How Many People Don’t Trust Their Partners?

Jada Pinkett-Smith and Will Smith (Word On Da Street)

Jada Pinkett-Smith and Will Smith (Word On Da Street)

Happy Friday! Actress Jada Pinkett-Smith always has something to say on marriage or sex that some find controversial. But most of the time, what she has to say is very realistic, and more people should heed her advice.

Her most recent interview Wednesday on “Howard Stern” is a prime example. Pinkett-Smith’s marriage to actor Will Smith has frequently been plagued by cheating allegations, all of which she’s dismissed. On Stern’s radio show, she laid out why she’s not worried about her man’s actions:

You’ve got to trust who you’re with. And at the end of the day, I’m not here to be anybody’s watcher. I’m not his watcher. He’s a grown man.

Pinkett-Smith went on to say that as long as Smith could look himself in the mirror, it was all good.

She brings up a great point: Many people (most, it seems) don’t trust their partners, and live in fear that their significant other will cheat.

How widespread is this mindset? Pretty common. According to the 2013 book “The Normal Bar,” which shares secrets of successful couples, less than 40% of women and just over 50% of men claim to trust their partners. Scary, isn’t it?

We should all relax a little and take a page from Pinkett-Smith’s book.

 

Thursday Trends: Same-Sex Couples Reflected in Advertising

Tiffany's first ad featuring a gay couple (Adweek)

Tiffany’s first ad featuring a gay couple (Adweek)

Advertisements are finally getting with the times, and featuring more diversity than your run-of-the-mill straight white couple.

Last month, jewelry giant Tiffany’s debuted a new print ad for their wedding rings. But this ad had one thing different: it prominently featured a gay couple. And apparently the two men are a couple in real life, and were photographed on their own New York stoop.

This was the first time Tiffany’s has used a same-sex couple in their advertising. But it won’t be the last: Just this week, the brand used the same couple in a TV-spot ad. (The ad also features straight and interracial couples.) It signals that the 178-year-old brand recognizes that love comes in many forms, and they want to be all-inclusive. (And it’s a smart business move.)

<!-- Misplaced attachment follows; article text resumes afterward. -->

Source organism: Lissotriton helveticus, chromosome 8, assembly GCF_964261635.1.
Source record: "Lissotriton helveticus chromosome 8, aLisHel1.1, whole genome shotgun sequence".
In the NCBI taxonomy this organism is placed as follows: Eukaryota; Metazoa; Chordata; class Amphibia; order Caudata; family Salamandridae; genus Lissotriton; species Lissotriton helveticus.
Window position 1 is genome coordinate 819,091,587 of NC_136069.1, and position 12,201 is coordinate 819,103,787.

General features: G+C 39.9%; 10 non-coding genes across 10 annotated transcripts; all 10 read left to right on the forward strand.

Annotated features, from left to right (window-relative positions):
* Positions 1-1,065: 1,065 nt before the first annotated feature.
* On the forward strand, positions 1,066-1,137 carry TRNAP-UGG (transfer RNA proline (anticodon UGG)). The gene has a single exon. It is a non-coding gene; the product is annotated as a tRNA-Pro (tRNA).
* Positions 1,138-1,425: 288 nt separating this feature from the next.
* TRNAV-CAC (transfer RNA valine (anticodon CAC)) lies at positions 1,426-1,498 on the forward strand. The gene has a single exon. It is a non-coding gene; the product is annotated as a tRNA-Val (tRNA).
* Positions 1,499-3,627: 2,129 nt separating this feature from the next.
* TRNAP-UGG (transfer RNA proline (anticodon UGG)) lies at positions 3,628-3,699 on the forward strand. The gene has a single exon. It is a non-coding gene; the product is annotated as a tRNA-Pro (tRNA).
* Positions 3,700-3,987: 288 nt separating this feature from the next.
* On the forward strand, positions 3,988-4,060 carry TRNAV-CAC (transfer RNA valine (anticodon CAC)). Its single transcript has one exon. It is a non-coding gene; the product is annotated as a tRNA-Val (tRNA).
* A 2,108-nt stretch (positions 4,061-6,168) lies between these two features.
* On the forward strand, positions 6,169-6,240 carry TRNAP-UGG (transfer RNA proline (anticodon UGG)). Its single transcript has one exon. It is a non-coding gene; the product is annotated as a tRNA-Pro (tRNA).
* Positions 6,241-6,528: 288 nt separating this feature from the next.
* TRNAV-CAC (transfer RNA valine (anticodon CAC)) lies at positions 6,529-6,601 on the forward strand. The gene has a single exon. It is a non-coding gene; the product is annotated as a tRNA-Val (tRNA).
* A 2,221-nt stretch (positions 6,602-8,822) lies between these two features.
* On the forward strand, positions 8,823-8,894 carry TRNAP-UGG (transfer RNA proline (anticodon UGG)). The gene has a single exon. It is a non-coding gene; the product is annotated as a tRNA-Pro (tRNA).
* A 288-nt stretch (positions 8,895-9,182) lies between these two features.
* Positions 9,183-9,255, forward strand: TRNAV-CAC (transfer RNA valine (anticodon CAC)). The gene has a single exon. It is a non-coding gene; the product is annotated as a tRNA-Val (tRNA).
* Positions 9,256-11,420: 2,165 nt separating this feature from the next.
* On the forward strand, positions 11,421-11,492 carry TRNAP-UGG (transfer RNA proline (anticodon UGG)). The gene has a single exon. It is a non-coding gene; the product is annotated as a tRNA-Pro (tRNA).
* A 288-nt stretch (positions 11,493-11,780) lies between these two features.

Other brands in recent years have featured same-sex couples. Preppy retailer J. Crew used a gay couple in their catalog in spring 2011, and Gap used another couple on a billboard the following year. Incidentally, neither sets of couples are professional models: In the case of the J. Crew couple, one of the men was a designer for the brand. (It seems there’s also a side-trend of using real people.)

Lesbian couples are also increasingly represented. In 2012, JC Penney featured a lesbian couple with their children in a catalog pegged to Mother’s Day. Last year, condom brand Durex used two women being playfully affectionate with each other in an ad for a massage gel. This year, Hallmark showed an ad featuring a real-life lesbian couple describing their feelings for each other in the run up to Valentine’s Day.

It’s clear that things are changing. Even “The Onion” got in the action, with a (mock) article claiming that jewelry company Zales created an ad featuring a polyamorous triad. (But the article did rightfully call out that we, as a whole society, aren’t quite there yet.)

Hopefully this follow its natural progression, and  will eventually lead to more ads featuring same-sex couples with families. It’d be great to see future print and online ads and commercials where we see a family with two dads or two moms, NBD.

After all, this would make complete economic sense for these companies: In 2012, “Adweek” reported that the LGBT market is estimated to be worth around $743B+.

 

Sodomy Laws in the US: By The Numbers

US Sodomy Laws by Year of Repeal/Struck Down

US Sodomy Laws by Year of Repeal/Struck Down

While many states are passing laws allowing gay marriage, some areas regarding sexuality are still in the Dark Ages: Fourteen states still have laws on the books banning sodomy. And these laws aren’t just for the LGBT crowd; they’re for everyone, regardless of orientation.

Contrary to popular belief equating sodomy with only anal sex, these laws can also cover oral sex, and certain sexual acts between homosexual couples, unmarried heterosexual couples and even married couples.

Though these “crimes against nature” laws were invalidated in 2003 with the Lawrence v. Texas Supreme Court case, some remain, and are still enforced, in certain states.

How common are these laws? Let’s take a look:

Number of states with active sodomy laws: 14

Number of states outlawing anal sex: 27

Number of states outlawing oral sex: 24

Number of states outlawing both anal and oral sex: 24

Number of states with laws including certain acts between homosexual couples: 27

Number of states with laws including certain acts between unmarried heterosexual couples: 20

US Sodomy Laws by Year of Repeal/Struck Down

US Sodomy Laws by Year of Repeal/Struck Down

Number of states with laws including certain acts between married couples: 16

 

If you’d like more information, Wikipedia has a very helpful matrix.